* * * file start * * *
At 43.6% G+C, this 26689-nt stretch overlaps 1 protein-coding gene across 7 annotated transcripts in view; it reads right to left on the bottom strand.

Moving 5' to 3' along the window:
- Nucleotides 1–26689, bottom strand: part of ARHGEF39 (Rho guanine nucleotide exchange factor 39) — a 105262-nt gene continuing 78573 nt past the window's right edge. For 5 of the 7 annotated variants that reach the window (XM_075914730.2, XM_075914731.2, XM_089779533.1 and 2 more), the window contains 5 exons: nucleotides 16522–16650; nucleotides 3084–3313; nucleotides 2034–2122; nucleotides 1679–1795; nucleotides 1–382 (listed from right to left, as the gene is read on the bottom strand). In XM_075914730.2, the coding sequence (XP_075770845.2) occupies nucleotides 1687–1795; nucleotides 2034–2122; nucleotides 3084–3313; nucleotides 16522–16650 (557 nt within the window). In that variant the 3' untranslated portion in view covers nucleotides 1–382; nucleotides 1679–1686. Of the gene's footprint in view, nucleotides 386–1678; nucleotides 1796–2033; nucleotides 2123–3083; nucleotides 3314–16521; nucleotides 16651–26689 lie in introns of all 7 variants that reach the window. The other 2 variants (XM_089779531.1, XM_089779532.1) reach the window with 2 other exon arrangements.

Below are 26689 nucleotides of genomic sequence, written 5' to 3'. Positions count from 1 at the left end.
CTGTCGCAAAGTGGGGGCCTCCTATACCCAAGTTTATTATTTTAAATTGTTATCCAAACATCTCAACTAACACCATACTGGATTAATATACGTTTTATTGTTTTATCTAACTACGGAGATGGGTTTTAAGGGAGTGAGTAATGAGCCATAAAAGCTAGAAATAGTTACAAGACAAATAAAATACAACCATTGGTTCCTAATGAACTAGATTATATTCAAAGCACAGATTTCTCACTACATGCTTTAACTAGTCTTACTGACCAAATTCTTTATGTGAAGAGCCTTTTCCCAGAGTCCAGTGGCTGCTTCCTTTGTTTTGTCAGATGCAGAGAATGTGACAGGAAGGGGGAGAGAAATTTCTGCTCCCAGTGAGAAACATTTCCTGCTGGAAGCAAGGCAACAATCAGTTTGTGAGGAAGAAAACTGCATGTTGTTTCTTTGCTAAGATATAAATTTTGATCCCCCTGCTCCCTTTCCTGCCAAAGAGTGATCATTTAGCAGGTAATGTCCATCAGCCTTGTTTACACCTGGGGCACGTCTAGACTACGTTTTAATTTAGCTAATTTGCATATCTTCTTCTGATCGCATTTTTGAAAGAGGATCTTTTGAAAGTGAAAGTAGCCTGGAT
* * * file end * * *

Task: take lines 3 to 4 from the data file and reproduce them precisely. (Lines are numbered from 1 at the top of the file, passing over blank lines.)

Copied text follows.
- Nucleotides 1–26689, bottom strand: part of ARHGEF39 (Rho guanine nucleotide exchange factor 39) — a 105262-nt gene continuing 78573 nt past the window's right edge. For 5 of the 7 annotated variants that reach the window (XM_075914730.2, XM_075914731.2, XM_089779533.1 and 2 more), the window contains 5 exons: nucleotides 16522–16650; nucleotides 3084–3313; nucleotides 2034–2122; nucleotides 1679–1795; nucleotides 1–382 (listed from right to left, as the gene is read on the bottom strand). In XM_075914730.2, the coding sequence (XP_075770845.2) occupies nucleotides 1687–1795; nucleotides 2034–2122; nucleotides 3084–3313; nucleotides 16522–16650 (557 nt within the window). In that variant the 3' untranslated portion in view covers nucleotides 1–382; nucleotides 1679–1686. Of the gene's footprint in view, nucleotides 386–1678; nucleotides 1796–2033; nucleotides 2123–3083; nucleotides 3314–16521; nucleotides 16651–26689 lie in introns of all 7 variants that reach the window. The other 2 variants (XM_089779531.1, XM_089779532.1) reach the window with 2 other exon arrangements.

Below are 26689 nucleotides of genomic sequence, written 5' to 3'. Positions count from 1 at the left end.